"Leila said that her sisters weren't to speak to her after their argument."
Is that sentence ok? If so, how do I call that grammar point in English? Subjunctive?
But I guess you have a problem with that "weren't to" part. Perhaps you wonder what it means and why there is a "to" after "weren't". If so then check the dictionary for "be".
"Be to" has different meanings. for example:
-- used for saying what has been arranged: "The ceremony is to take place in the palace grounds."
Thank you guys!
Khosro, you're right! I have problems with verb be+to. I've googled it and it appears to be called Subjuctive mood or sth like that. I'm not sure.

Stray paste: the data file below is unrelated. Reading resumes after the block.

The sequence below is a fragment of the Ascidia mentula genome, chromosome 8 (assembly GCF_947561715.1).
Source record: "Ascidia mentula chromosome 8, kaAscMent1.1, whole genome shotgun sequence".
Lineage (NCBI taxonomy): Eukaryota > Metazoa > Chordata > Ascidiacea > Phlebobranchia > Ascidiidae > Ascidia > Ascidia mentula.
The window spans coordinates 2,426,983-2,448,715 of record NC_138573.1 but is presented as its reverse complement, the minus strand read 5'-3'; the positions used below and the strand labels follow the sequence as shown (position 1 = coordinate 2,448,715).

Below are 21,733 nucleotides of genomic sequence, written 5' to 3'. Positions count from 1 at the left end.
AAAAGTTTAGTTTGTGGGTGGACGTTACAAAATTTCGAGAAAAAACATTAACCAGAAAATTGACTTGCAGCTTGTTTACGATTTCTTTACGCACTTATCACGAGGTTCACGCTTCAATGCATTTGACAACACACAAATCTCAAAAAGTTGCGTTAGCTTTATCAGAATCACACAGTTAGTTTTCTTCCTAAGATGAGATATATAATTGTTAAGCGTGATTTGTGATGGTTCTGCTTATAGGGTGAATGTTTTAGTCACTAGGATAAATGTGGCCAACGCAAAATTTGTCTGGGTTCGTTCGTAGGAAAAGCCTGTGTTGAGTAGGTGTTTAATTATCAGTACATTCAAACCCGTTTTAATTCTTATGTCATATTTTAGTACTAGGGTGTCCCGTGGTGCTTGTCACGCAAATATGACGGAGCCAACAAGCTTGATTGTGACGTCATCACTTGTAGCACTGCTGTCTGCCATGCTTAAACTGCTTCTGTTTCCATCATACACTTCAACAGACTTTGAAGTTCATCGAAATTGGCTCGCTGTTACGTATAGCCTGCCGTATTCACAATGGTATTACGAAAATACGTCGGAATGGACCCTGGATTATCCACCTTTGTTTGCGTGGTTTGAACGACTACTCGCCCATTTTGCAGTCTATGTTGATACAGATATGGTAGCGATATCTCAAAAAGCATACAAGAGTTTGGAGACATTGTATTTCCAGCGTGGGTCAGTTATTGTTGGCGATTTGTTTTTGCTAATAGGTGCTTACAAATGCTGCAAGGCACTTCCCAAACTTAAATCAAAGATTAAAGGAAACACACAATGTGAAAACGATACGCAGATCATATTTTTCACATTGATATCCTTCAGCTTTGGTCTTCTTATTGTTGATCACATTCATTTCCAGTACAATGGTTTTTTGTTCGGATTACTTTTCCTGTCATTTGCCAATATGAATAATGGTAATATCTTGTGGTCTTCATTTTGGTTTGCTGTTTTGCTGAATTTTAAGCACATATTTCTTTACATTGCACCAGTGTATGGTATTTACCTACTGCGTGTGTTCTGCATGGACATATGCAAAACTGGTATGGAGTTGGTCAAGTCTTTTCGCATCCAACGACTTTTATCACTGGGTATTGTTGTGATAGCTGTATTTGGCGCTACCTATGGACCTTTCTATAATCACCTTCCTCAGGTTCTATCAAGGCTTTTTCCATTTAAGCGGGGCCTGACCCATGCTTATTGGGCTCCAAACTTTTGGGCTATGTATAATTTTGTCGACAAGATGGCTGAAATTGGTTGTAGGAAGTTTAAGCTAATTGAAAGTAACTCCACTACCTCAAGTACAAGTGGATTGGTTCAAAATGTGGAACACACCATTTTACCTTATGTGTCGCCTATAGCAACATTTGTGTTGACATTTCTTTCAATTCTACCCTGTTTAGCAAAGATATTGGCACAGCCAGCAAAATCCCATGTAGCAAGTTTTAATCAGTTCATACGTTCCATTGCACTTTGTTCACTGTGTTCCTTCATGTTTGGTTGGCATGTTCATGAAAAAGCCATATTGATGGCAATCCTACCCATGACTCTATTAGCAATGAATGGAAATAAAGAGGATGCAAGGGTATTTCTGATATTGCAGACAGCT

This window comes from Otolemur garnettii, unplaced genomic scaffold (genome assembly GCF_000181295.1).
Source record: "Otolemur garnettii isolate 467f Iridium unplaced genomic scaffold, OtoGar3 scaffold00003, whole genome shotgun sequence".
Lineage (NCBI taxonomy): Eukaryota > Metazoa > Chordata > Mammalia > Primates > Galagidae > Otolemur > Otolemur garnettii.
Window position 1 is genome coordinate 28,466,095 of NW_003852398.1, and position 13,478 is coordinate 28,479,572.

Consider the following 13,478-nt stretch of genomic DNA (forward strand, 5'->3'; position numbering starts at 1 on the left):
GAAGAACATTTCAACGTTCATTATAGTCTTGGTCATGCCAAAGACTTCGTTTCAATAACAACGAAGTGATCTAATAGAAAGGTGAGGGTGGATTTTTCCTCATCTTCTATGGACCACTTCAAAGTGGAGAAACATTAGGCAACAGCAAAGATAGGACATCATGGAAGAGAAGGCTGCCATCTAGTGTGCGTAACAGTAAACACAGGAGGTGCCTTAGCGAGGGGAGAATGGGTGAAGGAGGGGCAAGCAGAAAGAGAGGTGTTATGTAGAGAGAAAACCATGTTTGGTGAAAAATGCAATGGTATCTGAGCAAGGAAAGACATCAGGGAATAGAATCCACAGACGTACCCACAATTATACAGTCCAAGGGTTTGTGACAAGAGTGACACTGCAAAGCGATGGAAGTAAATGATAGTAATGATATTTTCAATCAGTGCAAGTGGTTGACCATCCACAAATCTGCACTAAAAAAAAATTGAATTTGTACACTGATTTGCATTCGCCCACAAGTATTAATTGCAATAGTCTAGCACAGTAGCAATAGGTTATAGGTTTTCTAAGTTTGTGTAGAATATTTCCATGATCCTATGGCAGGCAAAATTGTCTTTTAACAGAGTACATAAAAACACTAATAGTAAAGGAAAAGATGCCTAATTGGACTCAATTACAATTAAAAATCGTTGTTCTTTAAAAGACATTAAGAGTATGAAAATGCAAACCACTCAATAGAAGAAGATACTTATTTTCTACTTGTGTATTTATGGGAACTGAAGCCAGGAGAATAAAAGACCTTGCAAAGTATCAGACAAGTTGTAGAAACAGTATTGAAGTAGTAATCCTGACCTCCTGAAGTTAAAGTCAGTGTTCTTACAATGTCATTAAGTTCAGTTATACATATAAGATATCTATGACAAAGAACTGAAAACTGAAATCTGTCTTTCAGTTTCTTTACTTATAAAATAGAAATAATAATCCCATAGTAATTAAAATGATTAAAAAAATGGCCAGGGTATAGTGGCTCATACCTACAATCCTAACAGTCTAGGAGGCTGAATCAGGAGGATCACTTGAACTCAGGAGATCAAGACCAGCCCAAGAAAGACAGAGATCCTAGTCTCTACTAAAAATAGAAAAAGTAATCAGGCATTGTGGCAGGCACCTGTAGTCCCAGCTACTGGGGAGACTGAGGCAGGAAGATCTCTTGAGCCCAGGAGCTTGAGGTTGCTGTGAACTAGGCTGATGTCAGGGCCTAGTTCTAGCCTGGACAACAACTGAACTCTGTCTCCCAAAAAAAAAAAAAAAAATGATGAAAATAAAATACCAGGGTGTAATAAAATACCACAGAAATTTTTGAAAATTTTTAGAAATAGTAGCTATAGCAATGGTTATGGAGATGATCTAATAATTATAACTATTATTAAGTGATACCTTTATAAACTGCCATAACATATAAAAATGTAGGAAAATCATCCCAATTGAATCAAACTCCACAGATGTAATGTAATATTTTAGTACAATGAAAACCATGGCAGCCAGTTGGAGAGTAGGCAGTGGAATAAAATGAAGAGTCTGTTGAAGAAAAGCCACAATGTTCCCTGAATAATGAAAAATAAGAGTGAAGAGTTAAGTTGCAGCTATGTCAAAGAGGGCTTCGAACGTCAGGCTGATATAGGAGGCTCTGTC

I'm glad to know that sentence is OK.
If you were to read further, you would understand better.
If you read further you would understand better.
In the first two of those sentences, which mean pretty much the same as the third, the were of were to is indeed subjunctive.
Except in such fairly uncommon conditional sentences, am/are/is/was/were to (there is no actual form be to) are, as Khosro wrote, used for saying what has been arranged: "The ceremony is to take place in the palace grounds."
The awards were to be presented at noon.
Well, when I was writing this post I had not seen Fivejedjon's last post yet. Seems like you don't need to worry about "subjunctive" anymore.
Last edited by Khosro; 04-Feb-2011 at 13:39.